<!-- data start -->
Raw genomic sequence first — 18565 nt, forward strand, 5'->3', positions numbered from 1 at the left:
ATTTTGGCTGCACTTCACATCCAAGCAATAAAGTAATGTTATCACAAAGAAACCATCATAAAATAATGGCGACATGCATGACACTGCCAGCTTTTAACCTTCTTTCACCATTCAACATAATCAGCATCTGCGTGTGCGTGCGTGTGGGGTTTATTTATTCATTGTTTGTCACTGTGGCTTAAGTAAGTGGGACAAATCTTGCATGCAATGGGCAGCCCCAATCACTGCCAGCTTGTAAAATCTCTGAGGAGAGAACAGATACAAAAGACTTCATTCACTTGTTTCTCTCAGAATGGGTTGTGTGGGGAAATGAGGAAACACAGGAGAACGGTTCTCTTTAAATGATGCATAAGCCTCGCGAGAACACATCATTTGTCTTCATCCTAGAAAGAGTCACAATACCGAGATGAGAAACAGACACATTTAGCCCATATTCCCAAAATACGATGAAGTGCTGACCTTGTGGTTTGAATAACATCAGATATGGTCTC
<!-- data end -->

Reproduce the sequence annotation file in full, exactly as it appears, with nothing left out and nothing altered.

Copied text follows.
Raw genomic sequence first — 18565 nt, forward strand, 5'->3', positions numbered from 1 at the left:
ATTTTGGCTGCACTTCACATCCAAGCAATAAAGTAATGTTATCACAAAGAAACCATCATAAAATAATGGCGACATGCATGACACTGCCAGCTTTTAACCTTCTTTCACCATTCAACATAATCAGCATCTGCGTGTGCGTGCGTGTGGGGTTTATTTATTCATTGTTTGTCACTGTGGCTTAAGTAAGTGGGACAAATCTTGCATGCAATGGGCAGCCCCAATCACTGCCAGCTTGTAAAATCTCTGAGGAGAGAACAGATACAAAAGACTTCATTCACTTGTTTCTCTCAGAATGGGTTGTGTGGGGAAATGAGGAAACACAGGAGAACGGTTCTCTTTAAATGATGCATAAGCCTCGCGAGAACACATCATTTGTCTTCATCCTAGAAAGAGTCACAATACCGAGATGAGAAACAGACACATTTAGCCCATATTCCCAAAATACGATGAAGTGCTGACCTTGTGGTTTGAATAACATCAGATATGGTCTC